1. People. We need sustainable funding for older people and those of working age, a recognition of older people’s contribution, and a clear vision for their role in society. We must have provision of support for carers, including carers who also personally access health and social care. We should look at the lifecycle of people, not singling out older people, and ensure the wellbeing principle is enshrined in the green paper.  
  2. Getting our voice heard. Nothing must be commissioned without the voice of   people who use services. We need to find some way of getting the voices of people who use services heard in its preparation (through the advisory board).3
  3. Funding. Funding should be sensible and sustainable. The artificial divide between health and social care, which has an impact on charging, must be eliminated. The access and availability of support which has a regional variation in quality and cost must also be stopped. We need to explore value for money of hospital places versus adult social care. UN Convention on human rights fully embedded within UK policy, reinforces current rights already outlined in existing legislation and policy e.g. make the Care Act work properly. Green paper needs to properly address funding requirements to enable this.4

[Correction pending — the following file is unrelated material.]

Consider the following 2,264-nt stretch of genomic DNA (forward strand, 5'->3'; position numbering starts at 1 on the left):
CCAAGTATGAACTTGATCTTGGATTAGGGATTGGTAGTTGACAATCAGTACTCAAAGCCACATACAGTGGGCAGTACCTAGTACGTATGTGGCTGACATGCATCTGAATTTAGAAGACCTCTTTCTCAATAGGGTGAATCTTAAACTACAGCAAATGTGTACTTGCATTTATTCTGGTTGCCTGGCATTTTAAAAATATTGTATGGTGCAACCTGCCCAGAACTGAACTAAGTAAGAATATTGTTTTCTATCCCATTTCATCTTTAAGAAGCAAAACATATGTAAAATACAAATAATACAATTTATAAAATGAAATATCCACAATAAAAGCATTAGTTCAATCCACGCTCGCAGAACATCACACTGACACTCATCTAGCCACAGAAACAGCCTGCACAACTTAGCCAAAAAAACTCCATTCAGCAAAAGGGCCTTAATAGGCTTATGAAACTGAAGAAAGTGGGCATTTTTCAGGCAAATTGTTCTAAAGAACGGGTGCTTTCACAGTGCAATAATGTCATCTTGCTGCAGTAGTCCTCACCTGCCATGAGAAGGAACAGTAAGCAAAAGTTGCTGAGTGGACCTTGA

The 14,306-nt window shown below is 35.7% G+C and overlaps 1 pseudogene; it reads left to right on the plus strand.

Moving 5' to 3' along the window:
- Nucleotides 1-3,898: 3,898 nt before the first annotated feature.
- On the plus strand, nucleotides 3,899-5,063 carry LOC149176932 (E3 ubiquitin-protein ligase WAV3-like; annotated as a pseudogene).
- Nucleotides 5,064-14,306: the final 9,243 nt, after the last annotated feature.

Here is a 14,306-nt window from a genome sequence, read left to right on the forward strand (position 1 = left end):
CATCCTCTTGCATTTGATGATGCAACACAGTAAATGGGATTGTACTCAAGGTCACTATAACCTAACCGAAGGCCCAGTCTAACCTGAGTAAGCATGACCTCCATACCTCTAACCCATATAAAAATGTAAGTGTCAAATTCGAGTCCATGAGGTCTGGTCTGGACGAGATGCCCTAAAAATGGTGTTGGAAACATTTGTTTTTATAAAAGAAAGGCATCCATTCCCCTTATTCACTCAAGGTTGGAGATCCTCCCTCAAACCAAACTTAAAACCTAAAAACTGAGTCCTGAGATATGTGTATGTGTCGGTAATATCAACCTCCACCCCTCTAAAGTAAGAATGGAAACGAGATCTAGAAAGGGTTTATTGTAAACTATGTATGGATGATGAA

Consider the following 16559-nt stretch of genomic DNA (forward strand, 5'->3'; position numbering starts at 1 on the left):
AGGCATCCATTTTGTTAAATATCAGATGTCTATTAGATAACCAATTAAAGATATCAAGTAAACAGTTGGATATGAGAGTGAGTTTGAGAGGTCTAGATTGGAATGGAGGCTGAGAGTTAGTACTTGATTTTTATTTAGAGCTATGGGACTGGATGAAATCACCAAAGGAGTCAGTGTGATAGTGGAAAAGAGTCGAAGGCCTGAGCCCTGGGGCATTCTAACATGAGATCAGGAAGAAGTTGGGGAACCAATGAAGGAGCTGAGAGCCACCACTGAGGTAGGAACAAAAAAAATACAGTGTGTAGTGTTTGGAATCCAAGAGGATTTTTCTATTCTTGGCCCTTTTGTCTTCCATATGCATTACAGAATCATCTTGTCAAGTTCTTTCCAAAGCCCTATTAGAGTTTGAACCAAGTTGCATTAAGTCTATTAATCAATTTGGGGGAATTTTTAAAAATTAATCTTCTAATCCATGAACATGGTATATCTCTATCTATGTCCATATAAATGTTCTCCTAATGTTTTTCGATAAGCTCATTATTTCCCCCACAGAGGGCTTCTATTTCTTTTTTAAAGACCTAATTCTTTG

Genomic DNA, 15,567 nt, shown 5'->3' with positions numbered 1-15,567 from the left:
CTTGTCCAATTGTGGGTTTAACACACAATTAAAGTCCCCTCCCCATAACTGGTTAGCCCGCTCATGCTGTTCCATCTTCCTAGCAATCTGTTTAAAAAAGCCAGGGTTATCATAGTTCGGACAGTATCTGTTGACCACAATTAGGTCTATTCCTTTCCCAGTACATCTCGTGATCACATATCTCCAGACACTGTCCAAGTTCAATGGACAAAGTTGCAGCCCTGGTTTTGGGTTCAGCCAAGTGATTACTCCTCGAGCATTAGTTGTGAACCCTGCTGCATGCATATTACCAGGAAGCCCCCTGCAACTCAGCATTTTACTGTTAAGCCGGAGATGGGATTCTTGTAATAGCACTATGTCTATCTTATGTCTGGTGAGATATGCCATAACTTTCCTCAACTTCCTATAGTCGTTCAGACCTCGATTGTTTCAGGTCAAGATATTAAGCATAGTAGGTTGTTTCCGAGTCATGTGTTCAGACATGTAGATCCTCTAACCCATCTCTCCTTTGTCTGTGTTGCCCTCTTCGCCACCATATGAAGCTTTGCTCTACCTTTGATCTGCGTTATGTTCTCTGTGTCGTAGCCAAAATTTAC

4. Innovation. Investment in innovation is crucial as we cannot continue to do more of the same. Innovation must be core theme to encourage permission to respond creatively.5
  5. Communities. We need a proactive society with ‘family friendly communities’ that supports all citizens to have a good life. We also need a ‘community spirit’ which rebalances the system so that the burden is not unfairly on carers. Investment in things like Local Area Coordination.